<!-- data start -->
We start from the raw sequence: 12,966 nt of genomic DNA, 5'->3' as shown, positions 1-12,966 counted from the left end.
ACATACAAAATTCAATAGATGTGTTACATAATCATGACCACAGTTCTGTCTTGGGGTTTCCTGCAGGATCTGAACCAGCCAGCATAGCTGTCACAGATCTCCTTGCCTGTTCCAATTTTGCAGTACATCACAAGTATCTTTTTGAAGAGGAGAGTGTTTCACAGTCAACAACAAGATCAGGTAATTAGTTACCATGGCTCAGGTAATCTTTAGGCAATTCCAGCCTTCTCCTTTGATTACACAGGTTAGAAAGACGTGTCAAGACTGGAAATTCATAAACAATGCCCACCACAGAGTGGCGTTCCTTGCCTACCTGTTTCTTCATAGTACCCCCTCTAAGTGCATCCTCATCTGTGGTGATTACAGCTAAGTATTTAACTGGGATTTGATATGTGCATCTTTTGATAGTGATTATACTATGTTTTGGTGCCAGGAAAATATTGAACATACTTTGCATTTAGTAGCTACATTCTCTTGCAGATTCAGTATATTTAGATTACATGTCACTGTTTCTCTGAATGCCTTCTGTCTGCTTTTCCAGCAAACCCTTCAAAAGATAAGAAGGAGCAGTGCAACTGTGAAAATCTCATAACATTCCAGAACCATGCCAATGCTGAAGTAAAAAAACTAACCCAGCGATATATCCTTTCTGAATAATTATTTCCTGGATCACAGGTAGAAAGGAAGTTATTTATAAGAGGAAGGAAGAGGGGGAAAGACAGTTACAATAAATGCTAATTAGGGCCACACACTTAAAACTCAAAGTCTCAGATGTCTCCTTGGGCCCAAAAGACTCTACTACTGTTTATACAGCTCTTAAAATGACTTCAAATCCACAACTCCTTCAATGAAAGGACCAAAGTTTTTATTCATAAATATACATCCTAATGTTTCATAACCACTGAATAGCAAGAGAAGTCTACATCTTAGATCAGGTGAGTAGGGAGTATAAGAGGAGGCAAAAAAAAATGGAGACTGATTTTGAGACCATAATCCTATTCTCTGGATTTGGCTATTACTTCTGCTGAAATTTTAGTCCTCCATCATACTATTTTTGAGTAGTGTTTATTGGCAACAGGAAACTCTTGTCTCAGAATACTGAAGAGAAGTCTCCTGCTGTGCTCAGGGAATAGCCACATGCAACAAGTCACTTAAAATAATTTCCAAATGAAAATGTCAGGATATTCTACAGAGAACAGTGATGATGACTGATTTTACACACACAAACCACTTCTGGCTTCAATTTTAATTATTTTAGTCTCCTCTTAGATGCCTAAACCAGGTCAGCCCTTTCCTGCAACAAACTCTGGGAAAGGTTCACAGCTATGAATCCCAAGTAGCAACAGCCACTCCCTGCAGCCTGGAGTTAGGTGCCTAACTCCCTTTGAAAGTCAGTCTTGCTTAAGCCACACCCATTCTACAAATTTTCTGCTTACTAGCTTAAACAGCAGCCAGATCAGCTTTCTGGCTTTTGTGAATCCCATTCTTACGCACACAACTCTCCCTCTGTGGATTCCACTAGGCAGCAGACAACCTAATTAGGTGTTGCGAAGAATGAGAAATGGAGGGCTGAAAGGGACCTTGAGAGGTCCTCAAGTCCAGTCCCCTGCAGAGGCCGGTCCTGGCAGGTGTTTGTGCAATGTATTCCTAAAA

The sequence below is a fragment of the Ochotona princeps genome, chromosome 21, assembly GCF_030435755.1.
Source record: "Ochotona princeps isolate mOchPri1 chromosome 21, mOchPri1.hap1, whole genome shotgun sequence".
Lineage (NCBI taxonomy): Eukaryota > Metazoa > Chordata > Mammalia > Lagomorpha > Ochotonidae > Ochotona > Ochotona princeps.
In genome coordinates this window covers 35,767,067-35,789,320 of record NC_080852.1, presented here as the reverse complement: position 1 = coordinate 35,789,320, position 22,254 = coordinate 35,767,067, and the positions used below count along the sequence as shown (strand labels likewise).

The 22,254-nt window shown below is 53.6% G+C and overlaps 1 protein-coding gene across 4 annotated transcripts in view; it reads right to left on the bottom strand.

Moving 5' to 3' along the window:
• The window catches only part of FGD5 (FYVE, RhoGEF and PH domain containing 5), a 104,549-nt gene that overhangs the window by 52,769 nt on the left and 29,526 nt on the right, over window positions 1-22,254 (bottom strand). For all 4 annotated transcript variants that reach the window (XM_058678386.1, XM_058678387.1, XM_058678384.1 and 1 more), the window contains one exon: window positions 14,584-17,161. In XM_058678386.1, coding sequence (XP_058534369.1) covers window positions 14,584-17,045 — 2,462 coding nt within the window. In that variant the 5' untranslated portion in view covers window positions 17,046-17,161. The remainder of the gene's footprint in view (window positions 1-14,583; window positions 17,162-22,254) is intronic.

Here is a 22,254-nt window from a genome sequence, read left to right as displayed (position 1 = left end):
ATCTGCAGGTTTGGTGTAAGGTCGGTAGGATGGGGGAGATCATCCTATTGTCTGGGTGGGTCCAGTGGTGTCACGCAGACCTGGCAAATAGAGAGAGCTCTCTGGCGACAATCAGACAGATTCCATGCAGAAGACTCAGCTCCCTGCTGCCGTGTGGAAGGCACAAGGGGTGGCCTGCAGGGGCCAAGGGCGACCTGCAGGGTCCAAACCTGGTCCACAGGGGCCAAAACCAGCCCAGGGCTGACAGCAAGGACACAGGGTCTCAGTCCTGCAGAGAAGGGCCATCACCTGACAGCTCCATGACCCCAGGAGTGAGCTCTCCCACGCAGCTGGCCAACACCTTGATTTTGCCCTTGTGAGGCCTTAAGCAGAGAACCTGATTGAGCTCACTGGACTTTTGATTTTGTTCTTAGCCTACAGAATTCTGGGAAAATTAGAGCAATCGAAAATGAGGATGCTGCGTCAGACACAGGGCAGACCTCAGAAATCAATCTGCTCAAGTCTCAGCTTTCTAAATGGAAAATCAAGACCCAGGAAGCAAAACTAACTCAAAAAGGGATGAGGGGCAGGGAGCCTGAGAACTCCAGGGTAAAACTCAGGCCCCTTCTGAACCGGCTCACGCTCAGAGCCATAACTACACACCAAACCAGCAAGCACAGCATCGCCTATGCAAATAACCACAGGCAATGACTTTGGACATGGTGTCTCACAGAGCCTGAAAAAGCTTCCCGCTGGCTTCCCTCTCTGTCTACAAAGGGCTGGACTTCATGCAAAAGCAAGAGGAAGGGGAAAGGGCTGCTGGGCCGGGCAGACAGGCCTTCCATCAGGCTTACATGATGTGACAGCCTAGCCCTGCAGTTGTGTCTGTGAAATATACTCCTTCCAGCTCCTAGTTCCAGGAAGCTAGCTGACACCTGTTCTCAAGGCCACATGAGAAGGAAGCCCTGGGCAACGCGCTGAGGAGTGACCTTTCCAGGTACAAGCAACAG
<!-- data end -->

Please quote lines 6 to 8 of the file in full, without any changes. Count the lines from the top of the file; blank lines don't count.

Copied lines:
In genome coordinates this window covers 35,767,067-35,789,320 of record NC_080852.1, presented here as the reverse complement: position 1 = coordinate 35,789,320, position 22,254 = coordinate 35,767,067, and the positions used below count along the sequence as shown (strand labels likewise).

The 22,254-nt window shown below is 53.6% G+C and overlaps 1 protein-coding gene across 4 annotated transcripts in view; it reads right to left on the bottom strand.

Moving 5' to 3' along the window: